In an interview with Billboard, Warner, 44, called the comedian an important mentor and friend to him.
"He's one of my mentors, and he's been very influential and played a big role in my life as a friend and mentor," he told the magazine. "Just as it's painful to hear any woman talk about sexual assault, whether true or not, it's just as painful to watch my friend and mentor go through this."
He added, "I can't really speak on any of the allegations because obviously, I was not there. The Bill Cosby I know has been great to me and great for a lot of people. What he's done for comedy and television has been legendary and history-making. What he's done for the black community and education has been invaluable. That's the Bill Cosby I know. I can't speak on the other stuff."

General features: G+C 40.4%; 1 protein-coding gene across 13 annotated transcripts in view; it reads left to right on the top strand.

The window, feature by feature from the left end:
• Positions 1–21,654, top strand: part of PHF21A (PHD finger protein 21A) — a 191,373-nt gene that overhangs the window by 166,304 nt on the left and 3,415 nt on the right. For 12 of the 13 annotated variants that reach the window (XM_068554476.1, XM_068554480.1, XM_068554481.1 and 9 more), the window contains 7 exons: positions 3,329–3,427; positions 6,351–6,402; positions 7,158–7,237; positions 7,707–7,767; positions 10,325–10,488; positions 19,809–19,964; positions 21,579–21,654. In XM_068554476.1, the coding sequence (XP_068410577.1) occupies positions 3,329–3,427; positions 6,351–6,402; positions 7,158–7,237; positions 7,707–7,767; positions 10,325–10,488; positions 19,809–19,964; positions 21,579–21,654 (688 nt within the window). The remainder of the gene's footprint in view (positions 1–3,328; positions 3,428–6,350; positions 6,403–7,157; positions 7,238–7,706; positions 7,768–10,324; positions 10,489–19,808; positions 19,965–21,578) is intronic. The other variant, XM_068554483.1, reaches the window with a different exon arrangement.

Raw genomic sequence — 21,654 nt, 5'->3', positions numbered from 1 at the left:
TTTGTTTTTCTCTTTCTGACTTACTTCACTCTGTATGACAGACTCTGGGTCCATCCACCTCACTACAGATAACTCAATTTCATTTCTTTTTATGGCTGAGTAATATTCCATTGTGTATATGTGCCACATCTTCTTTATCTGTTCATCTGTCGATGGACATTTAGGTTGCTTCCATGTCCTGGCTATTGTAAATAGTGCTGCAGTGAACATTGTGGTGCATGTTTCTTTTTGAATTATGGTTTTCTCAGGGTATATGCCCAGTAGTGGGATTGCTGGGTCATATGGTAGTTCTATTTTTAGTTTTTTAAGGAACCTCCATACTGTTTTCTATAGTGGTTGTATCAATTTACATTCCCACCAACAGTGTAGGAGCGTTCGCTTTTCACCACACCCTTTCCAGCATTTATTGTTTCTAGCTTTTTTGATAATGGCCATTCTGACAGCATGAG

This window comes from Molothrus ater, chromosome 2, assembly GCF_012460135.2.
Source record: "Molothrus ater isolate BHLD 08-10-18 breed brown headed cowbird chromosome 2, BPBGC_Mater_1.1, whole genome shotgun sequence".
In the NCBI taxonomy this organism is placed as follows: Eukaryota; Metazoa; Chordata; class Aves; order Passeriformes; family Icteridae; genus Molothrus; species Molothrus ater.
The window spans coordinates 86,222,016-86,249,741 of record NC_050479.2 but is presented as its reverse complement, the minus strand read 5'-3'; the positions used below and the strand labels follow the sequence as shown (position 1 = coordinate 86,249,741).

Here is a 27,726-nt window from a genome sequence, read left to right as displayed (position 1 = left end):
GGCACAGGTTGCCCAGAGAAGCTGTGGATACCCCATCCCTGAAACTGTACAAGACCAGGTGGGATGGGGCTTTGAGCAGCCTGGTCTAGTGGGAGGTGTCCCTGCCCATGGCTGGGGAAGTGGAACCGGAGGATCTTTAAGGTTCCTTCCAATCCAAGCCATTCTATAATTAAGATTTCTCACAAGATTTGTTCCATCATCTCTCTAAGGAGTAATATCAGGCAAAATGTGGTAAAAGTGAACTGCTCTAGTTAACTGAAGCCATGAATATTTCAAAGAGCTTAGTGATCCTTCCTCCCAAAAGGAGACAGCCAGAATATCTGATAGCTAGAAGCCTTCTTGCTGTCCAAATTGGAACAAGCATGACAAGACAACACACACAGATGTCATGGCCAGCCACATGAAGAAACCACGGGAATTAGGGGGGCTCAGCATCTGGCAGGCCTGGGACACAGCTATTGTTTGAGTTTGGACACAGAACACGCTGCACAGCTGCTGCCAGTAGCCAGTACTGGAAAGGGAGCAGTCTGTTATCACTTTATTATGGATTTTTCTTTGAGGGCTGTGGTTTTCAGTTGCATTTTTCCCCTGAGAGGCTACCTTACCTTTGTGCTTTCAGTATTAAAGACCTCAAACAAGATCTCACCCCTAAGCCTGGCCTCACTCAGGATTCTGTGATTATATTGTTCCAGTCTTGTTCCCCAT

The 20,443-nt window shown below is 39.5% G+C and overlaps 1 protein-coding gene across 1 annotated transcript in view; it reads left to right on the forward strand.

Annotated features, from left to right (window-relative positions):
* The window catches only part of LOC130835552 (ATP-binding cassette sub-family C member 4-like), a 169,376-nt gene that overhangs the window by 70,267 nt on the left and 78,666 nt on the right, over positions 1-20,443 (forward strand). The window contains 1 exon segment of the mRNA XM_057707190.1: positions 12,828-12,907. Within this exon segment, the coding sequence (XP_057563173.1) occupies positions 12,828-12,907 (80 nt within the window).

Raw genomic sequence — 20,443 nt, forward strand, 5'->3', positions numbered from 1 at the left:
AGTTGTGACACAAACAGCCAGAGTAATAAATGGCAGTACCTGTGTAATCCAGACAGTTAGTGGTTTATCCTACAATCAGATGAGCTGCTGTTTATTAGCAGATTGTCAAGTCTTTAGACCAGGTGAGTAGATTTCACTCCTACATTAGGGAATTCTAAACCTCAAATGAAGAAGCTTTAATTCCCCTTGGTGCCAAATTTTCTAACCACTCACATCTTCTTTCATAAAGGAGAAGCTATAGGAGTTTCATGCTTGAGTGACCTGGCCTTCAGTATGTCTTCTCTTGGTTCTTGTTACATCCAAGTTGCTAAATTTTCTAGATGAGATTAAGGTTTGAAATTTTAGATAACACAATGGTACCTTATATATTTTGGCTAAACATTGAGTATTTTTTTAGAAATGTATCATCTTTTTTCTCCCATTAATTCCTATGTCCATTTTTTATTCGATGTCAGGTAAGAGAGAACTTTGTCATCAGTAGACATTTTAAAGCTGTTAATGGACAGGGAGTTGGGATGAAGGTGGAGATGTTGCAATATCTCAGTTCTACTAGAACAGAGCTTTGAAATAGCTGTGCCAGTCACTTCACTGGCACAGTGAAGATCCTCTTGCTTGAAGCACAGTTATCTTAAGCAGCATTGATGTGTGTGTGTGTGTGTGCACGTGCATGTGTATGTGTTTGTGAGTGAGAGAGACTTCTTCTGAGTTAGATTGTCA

In September, Warner told CBS News that Cosby served as a mentor during those formative years on "The Cosby Show."
"I think one of the greatest advantages we had on the show growing up was being exposed to Mr. Cosby -- being exposed to his work ethic, being exposed to how he handles the job of celebrity and living in the public eye...I think that all had a real significant impact," he said.
Cosby, 77, has not been charged with a crime and through his attorney has denied allegations, some of them dating back decades, that he drugged and assaulted women.
Billboard says its full interview with Warner, a Grammy nominee for his work on Robert Glasper's "Black Radio 2," later Wednesday.